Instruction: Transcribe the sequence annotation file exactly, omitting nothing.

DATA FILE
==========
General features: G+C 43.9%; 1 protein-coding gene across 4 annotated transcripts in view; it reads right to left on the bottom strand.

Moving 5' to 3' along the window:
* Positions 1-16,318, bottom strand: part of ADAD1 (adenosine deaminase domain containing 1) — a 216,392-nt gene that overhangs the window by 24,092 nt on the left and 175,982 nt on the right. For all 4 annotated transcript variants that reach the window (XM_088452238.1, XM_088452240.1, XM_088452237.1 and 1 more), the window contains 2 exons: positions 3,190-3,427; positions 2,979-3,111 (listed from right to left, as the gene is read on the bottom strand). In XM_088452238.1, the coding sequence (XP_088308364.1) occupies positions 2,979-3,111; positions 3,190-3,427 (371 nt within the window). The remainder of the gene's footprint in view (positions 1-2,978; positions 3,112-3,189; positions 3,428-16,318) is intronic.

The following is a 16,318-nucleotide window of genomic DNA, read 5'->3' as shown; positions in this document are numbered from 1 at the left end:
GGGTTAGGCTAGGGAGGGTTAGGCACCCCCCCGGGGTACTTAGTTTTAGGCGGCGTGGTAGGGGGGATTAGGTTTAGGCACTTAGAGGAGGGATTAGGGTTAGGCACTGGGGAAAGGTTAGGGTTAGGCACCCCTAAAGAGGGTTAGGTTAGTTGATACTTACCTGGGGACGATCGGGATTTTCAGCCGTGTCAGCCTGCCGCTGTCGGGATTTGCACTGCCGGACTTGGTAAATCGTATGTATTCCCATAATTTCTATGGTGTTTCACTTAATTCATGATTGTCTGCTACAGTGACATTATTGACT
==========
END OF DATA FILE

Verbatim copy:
General features: G+C 43.9%; 1 protein-coding gene across 4 annotated transcripts in view; it reads right to left on the bottom strand.

Moving 5' to 3' along the window:
* Positions 1-16,318, bottom strand: part of ADAD1 (adenosine deaminase domain containing 1) — a 216,392-nt gene that overhangs the window by 24,092 nt on the left and 175,982 nt on the right. For all 4 annotated transcript variants that reach the window (XM_088452238.1, XM_088452240.1, XM_088452237.1 and 1 more), the window contains 2 exons: positions 3,190-3,427; positions 2,979-3,111 (listed from right to left, as the gene is read on the bottom strand). In XM_088452238.1, the coding sequence (XP_088308364.1) occupies positions 2,979-3,111; positions 3,190-3,427 (371 nt within the window). The remainder of the gene's footprint in view (positions 1-2,978; positions 3,112-3,189; positions 3,428-16,318) is intronic.

The following is a 16,318-nucleotide window of genomic DNA, read 5'->3' as shown; positions in this document are numbered from 1 at the left end:
GGGTTAGGCTAGGGAGGGTTAGGCACCCCCCCGGGGTACTTAGTTTTAGGCGGCGTGGTAGGGGGGATTAGGTTTAGGCACTTAGAGGAGGGATTAGGGTTAGGCACTGGGGAAAGGTTAGGGTTAGGCACCCCTAAAGAGGGTTAGGTTAGTTGATACTTACCTGGGGACGATCGGGATTTTCAGCCGTGTCAGCCTGCCGCTGTCGGGATTTGCACTGCCGGACTTGGTAAATCGTATGTATTCCCATAATTTCTATGGTGTTTCACTTAATTCATGATTGTCTGCTACAGTGACATTATTGACT